A sheriff’s deputy was killed and two others were injured Wednesday in a shootout shortly after serving an eviction notice in a rural area about 45 miles southwest of Denver, Colorado.
The suspect, who was reportedly identified as 58-year-old Martin Wirth, was pronounced dead at the scene. It was unclear if he was killed in the gunfire or if he took his own life, Jefferson County Sheriff’s Office spokesperson Jacki Kelley told the Denver Post.
The notice was served at around 9:30 a.m. local time. The three deputies approached the home when the suspect fired a rifle at them.
A 12-year member of the sheriff's office was pronounced dead at the scene, KDVR.com reported and the injured deputies were taken to St. Anthony Hospital in Lakewood.
The injured deputies were identifed as an 11-year veteran who suffered life-threatening injuries and the other was a 21-year veteran. He suffered nonlife-threatening injures.
The incident occurred in the Park County mountain town of Bailey. Law enforcement officers are investigating the property with the assistance of a bomb squad that was dispatched out of an "abundance of caution."
"It's a dark day," Susan Medina, a police spokeswoman said.
Wirth owned the home until March 2014, when Fannie Mae took ownership, according to the Park County Assessor's Office.
After Wirth lost a court battle over his foreclosure, he sued Colorado Gov. John Hickenlooper, the state attorney general and a judge in 2013. The federal lawsuit claimed that state foreclosure laws were unconstitutional and that Wirth and his unnamed guests were "in imminent danger of being wrongfully deprived of home and property while also being threatened with an armed and forcible entry onto the property and into the home."
He asked a federal judge to block Park County from selling his home, evicting him or forcibly entering the house and to strike down several state laws. A federal judge dismissed the lawsuit last September.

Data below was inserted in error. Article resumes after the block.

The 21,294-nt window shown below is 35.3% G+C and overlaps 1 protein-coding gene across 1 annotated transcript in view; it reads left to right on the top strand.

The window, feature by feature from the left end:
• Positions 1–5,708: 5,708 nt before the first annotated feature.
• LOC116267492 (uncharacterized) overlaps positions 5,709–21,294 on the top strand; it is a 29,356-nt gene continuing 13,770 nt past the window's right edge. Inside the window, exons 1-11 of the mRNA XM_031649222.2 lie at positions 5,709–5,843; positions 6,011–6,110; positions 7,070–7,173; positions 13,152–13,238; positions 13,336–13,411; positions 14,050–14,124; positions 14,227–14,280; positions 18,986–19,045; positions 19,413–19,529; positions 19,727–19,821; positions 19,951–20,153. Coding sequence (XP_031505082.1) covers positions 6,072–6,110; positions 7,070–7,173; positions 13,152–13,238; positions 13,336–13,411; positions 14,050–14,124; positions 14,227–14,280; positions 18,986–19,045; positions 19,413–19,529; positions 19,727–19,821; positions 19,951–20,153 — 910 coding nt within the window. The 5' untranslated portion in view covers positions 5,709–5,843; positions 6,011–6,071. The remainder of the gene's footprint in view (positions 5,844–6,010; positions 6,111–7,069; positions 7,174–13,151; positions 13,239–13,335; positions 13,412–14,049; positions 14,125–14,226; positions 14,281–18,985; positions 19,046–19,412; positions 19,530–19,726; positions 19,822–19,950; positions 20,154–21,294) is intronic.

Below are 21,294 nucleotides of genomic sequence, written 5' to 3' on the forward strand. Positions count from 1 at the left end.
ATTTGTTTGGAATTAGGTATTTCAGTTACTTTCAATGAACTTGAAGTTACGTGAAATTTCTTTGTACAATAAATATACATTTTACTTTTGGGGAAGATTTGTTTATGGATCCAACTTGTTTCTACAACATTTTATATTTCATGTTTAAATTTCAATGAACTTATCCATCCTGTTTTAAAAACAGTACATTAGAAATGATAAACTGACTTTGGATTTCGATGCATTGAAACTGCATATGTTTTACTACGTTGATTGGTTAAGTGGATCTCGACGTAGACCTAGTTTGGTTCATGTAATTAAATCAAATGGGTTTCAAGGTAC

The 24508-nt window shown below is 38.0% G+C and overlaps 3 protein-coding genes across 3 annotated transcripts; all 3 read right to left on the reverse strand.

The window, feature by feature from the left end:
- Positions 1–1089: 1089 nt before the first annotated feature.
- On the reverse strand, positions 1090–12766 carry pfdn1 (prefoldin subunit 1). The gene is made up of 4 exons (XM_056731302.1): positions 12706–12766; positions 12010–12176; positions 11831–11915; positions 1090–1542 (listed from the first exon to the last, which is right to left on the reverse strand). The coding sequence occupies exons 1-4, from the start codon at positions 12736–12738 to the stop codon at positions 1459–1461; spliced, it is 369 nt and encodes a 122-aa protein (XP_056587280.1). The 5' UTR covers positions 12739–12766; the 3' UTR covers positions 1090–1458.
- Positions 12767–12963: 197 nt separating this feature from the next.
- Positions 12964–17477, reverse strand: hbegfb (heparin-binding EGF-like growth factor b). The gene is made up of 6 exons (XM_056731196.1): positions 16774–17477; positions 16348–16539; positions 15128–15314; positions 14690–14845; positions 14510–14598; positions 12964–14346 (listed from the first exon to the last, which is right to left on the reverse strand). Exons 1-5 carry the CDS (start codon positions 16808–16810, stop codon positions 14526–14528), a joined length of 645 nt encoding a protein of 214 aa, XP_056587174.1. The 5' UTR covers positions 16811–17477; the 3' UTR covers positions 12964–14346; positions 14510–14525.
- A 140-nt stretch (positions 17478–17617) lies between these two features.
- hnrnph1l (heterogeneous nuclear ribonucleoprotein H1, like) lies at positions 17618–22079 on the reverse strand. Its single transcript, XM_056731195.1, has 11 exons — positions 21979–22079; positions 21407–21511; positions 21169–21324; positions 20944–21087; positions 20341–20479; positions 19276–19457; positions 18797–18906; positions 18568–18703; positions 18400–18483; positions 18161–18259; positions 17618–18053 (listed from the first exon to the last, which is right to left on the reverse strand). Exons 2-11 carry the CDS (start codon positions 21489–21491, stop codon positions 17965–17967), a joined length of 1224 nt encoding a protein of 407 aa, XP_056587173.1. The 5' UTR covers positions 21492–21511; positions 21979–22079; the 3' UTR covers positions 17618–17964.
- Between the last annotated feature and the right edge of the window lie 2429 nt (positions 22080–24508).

A website by a group called the Colorado Foreclosure Resistance Coalition includes undated posts that called for supporters to join Wirth in "non-violent eviction resistance." The website includes a video of a man identified as Wirth railing against mortgage companies as criminals.
A call to the group, whose website says it is part of the Occupy movement, was not immediately returned to the Associated Press.
Wirth ran for the state Senate in 2014 as a Green Party candidate but lost to an incumbent Republican. In a questionnaire to candidates by The Denver Post, Wirth wrote of corruption in the political system, his support for Colorado's marijuana laws and the plight of the poor.
When asked whether he supported the death penalty, Wirth wrote, "Killing people to show that killing people is wrong is a piece of idiotic hypocrisy."
He wrote disparagingly of police, the federal government and corporations on his candidate page on Facebook and praised former National Security Agency contractor Edward Snowden, who leaked millions of documents about government surveillance. He made regular posts criticizing leading presidential candidates from both parties.
Neighbor Terry Rogers, a counselor and pastor at Platte Canyon Community Church, told the AP he did not know Wirth well and believes no one in the area did.
"He was pretty reclusive," said Rogers, who could see law enforcement vehicles responding to the shooting across a snow-covered pasture from his driveway.
Park County is a smaller, largely rural county and sometimes gets assistance from larger outside agencies. Neither the circumstances of the shooting nor the conditions of the wounded deputies were immediately clear.
The picturesque town is where a gunman took several girls hostage in a high school classroom a decade ago, killing one of them before himself. Duane Morrison, a 53-year-old drifter, held the girls for nearly four hours and sexually assaulted them in September 2006.
He fatally shot 16-year-old Emily Keyes and then killed himself as SWAT team members stormed the classroom at Platte Canyon High School.
One cafe owner in town told the Post that the town in typically quiet. "I usually hear horses making noise and livestock," he said. "Certainly not gunshots other than people doing target practice."
The Associated Press contributed to this report.